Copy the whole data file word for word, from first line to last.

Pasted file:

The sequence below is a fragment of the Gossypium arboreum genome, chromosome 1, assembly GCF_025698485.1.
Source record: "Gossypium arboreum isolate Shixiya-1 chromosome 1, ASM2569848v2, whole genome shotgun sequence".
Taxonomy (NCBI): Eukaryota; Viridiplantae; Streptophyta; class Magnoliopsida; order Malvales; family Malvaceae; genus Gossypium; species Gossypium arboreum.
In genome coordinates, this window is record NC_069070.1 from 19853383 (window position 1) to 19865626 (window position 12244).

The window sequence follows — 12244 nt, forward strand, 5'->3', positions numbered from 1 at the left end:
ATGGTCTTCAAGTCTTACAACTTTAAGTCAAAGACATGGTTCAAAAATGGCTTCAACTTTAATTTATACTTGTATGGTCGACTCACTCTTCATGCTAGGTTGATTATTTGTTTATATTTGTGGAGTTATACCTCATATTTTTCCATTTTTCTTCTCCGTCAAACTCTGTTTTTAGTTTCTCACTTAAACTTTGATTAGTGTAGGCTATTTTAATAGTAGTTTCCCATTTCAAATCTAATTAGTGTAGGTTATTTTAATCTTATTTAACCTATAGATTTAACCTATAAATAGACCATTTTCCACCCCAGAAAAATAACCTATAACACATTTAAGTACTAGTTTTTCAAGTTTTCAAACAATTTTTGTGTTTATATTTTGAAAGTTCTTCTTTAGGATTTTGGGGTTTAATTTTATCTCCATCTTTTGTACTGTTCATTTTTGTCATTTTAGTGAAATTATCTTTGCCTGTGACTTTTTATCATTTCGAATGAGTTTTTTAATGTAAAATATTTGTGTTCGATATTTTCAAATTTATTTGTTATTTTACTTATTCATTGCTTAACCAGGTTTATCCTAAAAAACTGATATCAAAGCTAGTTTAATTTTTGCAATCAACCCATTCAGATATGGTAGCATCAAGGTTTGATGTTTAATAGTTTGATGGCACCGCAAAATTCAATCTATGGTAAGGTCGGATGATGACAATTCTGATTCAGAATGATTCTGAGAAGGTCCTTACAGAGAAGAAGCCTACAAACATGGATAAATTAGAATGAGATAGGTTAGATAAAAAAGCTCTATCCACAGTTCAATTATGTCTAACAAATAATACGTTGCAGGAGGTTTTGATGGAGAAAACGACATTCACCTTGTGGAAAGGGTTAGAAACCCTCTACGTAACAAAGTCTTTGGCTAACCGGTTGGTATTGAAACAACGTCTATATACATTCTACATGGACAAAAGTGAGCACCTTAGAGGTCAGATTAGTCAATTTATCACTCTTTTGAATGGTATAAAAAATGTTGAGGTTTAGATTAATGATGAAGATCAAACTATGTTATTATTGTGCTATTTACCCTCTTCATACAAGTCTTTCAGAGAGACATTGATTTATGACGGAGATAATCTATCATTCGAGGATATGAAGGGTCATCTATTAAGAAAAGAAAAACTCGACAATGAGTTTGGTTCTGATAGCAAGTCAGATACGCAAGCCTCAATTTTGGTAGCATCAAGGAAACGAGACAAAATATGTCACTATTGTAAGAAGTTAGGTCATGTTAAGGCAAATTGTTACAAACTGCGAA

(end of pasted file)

The sequence below is a fragment of the Gossypium arboreum genome, chromosome 1, assembly GCF_025698485.1.
Source record: "Gossypium arboreum isolate Shixiya-1 chromosome 1, ASM2569848v2, whole genome shotgun sequence".
Taxonomy (NCBI): Eukaryota; Viridiplantae; Streptophyta; class Magnoliopsida; order Malvales; family Malvaceae; genus Gossypium; species Gossypium arboreum.
In genome coordinates, this window is record NC_069070.1 from 19853383 (window position 1) to 19865626 (window position 12244).

The window sequence follows — 12244 nt, forward strand, 5'->3', positions numbered from 1 at the left end:
ATGGTCTTCAAGTCTTACAACTTTAAGTCAAAGACATGGTTCAAAAATGGCTTCAACTTTAATTTATACTTGTATGGTCGACTCACTCTTCATGCTAGGTTGATTATTTGTTTATATTTGTGGAGTTATACCTCATATTTTTCCATTTTTCTTCTCCGTCAAACTCTGTTTTTAGTTTCTCACTTAAACTTTGATTAGTGTAGGCTATTTTAATAGTAGTTTCCCATTTCAAATCTAATTAGTGTAGGTTATTTTAATCTTATTTAACCTATAGATTTAACCTATAAATAGACCATTTTCCACCCCAGAAAAATAACCTATAACACATTTAAGTACTAGTTTTTCAAGTTTTCAAACAATTTTTGTGTTTATATTTTGAAAGTTCTTCTTTAGGATTTTGGGGTTTAATTTTATCTCCATCTTTTGTACTGTTCATTTTTGTCATTTTAGTGAAATTATCTTTGCCTGTGACTTTTTATCATTTCGAATGAGTTTTTTAATGTAAAATATTTGTGTTCGATATTTTCAAATTTATTTGTTATTTTACTTATTCATTGCTTAACCAGGTTTATCCTAAAAAACTGATATCAAAGCTAGTTTAATTTTTGCAATCAACCCATTCAGATATGGTAGCATCAAGGTTTGATGTTTAATAGTTTGATGGCACCGCAAAATTCAATCTATGGTAAGGTCGGATGATGACAATTCTGATTCAGAATGATTCTGAGAAGGTCCTTACAGAGAAGAAGCCTACAAACATGGATAAATTAGAATGAGATAGGTTAGATAAAAAAGCTCTATCCACAGTTCAATTATGTCTAACAAATAATACGTTGCAGGAGGTTTTGATGGAGAAAACGACATTCACCTTGTGGAAAGGGTTAGAAACCCTCTACGTAACAAAGTCTTTGGCTAACCGGTTGGTATTGAAACAACGTCTATATACATTCTACATGGACAAAAGTGAGCACCTTAGAGGTCAGATTAGTCAATTTATCACTCTTTTGAATGGTATAAAAAATGTTGAGGTTTAGATTAATGATGAAGATCAAACTATGTTATTATTGTGCTATTTACCCTCTTCATACAAGTCTTTCAGAGAGACATTGATTTATGACGGAGATAATCTATCATTCGAGGATATGAAGGGTCATCTATTAAGAAAAGAAAAACTCGACAATGAGTTTGGTTCTGATAGCAAGTCAGATACGCAAGCCTCAATTTTGGTAGCATCAAGGAAACGAGACAAAATATGTCACTATTGTAAGAAGTTAGGTCATGTTAAGGCAAATTGTTACAAACTGCGAA